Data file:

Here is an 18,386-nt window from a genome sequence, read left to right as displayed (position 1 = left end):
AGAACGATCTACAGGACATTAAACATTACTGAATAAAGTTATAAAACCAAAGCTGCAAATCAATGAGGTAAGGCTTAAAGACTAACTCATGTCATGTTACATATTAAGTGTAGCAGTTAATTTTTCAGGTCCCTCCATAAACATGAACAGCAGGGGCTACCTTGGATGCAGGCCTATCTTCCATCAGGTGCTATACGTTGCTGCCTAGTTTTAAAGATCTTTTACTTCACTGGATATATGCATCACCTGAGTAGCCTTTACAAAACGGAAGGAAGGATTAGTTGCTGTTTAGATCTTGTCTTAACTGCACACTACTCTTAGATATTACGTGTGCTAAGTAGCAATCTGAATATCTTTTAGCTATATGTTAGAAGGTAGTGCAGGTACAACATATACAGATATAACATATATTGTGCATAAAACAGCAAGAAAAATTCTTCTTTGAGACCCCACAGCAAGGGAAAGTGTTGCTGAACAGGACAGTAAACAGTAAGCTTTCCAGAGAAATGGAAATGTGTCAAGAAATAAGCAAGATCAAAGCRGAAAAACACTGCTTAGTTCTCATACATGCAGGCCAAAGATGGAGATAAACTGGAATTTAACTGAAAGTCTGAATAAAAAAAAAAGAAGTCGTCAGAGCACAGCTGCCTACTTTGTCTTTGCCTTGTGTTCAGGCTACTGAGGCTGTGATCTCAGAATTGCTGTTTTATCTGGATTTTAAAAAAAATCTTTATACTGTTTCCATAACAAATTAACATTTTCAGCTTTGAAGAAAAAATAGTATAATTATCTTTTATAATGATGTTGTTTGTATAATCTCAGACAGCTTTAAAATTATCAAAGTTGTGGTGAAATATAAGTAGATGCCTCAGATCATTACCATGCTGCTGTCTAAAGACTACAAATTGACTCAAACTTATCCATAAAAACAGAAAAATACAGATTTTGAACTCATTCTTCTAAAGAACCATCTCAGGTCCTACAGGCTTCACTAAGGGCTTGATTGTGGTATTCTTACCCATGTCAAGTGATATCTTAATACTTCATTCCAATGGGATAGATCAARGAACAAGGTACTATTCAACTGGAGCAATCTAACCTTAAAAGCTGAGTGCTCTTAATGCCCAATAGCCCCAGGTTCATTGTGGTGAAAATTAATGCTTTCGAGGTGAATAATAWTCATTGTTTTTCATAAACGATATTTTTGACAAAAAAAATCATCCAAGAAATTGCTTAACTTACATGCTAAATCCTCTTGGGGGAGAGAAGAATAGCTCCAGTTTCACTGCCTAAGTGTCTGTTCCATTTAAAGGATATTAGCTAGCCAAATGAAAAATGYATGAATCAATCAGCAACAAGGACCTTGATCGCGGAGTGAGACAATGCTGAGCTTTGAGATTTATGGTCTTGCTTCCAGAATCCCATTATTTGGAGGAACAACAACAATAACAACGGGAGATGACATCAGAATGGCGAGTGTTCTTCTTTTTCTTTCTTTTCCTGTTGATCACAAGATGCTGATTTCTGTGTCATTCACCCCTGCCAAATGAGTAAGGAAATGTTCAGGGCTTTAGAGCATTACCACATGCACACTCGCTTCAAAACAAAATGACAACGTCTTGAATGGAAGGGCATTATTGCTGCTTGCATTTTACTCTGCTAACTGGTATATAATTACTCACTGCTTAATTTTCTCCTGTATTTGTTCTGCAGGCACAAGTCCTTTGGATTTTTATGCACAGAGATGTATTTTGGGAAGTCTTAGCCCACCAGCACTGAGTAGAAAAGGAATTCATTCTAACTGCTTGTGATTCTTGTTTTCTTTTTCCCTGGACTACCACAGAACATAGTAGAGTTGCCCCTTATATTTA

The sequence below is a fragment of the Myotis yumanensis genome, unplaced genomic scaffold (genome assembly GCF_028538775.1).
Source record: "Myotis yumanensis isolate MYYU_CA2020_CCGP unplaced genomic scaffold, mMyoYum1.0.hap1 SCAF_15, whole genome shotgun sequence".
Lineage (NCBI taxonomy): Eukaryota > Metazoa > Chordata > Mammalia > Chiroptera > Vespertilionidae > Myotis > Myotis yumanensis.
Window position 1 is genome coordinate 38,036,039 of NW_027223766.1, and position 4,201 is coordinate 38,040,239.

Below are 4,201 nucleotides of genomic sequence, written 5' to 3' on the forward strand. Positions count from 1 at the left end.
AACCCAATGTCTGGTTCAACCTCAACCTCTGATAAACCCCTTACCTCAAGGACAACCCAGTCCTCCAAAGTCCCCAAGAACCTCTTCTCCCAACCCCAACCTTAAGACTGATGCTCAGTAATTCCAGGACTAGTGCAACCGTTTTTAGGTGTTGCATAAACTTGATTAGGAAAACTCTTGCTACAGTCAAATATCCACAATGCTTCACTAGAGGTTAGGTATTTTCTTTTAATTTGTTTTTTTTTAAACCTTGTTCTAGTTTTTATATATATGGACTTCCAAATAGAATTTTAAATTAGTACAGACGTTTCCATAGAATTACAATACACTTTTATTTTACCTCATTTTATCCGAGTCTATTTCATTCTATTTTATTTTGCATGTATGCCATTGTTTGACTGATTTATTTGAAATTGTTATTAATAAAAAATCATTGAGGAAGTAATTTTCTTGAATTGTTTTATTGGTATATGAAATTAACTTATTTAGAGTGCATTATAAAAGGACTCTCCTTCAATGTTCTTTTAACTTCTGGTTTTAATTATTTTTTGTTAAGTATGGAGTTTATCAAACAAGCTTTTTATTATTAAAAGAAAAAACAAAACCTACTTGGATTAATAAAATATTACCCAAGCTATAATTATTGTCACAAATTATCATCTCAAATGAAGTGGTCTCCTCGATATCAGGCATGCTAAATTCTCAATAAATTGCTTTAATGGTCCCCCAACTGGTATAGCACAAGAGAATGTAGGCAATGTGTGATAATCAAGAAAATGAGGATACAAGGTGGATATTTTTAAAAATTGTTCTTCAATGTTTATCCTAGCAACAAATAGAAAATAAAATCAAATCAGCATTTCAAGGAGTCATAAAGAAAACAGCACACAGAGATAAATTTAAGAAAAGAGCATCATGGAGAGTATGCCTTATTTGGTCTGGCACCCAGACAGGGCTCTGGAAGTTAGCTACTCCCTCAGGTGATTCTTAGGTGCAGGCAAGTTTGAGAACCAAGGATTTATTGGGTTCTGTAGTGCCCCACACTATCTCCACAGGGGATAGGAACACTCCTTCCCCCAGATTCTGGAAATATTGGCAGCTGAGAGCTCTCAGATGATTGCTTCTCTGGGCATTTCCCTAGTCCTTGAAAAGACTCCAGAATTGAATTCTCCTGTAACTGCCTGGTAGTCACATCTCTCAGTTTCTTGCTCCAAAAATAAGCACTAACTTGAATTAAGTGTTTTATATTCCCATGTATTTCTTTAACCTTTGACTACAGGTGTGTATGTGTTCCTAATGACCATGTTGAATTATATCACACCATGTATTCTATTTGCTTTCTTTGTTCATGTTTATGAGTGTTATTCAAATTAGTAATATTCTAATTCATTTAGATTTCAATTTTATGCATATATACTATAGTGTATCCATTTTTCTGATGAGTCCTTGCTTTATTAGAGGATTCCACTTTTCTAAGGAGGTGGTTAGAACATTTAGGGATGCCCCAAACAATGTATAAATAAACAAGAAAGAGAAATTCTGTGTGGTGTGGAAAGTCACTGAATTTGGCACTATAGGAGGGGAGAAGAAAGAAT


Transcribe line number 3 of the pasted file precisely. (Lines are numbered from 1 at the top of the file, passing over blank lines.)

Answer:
The sequence below is a fragment of the Myotis yumanensis genome, unplaced genomic scaffold (genome assembly GCF_028538775.1).